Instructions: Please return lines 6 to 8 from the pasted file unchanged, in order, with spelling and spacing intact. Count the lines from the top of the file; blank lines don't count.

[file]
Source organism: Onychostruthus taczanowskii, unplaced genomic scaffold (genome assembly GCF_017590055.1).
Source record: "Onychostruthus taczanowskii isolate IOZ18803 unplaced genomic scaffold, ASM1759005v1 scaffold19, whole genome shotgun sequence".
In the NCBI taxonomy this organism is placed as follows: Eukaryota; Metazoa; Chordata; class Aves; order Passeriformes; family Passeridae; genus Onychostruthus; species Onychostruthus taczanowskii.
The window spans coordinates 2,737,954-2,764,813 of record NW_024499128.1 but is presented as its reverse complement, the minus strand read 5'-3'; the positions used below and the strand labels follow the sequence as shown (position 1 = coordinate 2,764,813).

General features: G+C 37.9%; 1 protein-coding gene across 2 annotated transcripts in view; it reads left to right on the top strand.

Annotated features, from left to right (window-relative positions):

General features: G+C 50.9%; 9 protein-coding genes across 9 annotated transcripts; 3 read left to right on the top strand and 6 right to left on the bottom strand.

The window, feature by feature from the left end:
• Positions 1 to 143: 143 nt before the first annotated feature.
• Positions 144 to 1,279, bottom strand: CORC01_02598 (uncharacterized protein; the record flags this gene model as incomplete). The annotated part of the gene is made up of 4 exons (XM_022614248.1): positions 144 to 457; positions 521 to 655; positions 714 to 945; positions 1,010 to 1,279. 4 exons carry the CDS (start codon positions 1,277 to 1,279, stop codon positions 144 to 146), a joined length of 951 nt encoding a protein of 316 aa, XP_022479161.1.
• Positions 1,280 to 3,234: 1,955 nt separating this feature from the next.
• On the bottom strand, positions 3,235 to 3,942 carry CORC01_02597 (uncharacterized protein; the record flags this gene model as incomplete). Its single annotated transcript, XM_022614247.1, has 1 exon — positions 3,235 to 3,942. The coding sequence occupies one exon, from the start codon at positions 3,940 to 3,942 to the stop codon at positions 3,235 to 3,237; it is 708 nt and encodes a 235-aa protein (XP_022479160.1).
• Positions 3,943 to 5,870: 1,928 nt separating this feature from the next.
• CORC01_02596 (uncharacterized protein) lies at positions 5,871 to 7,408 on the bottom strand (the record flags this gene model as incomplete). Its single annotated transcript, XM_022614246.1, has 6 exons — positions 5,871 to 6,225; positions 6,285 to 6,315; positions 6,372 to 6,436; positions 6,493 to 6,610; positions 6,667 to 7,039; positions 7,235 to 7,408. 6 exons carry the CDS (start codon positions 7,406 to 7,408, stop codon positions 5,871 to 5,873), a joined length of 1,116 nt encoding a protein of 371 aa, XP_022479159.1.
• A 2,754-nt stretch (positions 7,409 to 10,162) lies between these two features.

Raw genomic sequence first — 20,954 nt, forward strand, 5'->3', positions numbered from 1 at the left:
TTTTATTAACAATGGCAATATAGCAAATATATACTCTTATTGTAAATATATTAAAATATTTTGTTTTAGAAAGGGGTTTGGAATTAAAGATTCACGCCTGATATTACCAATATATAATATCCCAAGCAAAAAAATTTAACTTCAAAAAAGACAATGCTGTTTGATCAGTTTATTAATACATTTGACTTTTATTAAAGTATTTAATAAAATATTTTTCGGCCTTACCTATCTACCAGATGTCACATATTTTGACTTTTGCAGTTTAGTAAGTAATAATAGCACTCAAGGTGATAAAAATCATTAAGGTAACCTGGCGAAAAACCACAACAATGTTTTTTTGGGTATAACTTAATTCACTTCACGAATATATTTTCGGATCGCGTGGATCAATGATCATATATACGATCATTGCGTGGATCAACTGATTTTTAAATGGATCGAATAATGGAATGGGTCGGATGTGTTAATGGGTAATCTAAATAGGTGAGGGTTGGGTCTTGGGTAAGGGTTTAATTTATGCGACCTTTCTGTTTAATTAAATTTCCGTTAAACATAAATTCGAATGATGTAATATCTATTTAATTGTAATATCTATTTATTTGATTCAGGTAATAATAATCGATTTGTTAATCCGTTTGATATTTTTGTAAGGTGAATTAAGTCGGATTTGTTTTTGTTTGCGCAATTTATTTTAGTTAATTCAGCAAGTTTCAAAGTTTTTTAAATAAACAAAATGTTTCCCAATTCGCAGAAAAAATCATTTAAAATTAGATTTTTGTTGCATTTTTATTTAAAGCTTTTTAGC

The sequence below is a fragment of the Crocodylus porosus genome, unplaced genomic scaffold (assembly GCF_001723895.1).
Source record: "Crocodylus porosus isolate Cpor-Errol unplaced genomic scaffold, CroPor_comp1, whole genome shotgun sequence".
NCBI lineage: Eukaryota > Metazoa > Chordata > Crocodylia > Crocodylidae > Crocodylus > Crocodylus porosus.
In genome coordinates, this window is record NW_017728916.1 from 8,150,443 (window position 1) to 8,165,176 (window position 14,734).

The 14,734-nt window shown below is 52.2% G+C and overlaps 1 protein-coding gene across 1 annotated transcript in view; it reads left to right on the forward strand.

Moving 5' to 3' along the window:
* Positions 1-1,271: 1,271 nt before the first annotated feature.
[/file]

Annotated features, from left to right (window-relative positions):

General features: G+C 50.9%; 9 protein-coding genes across 9 annotated transcripts; 3 read left to right on the top strand and 6 right to left on the bottom strand.

The window, feature by feature from the left end: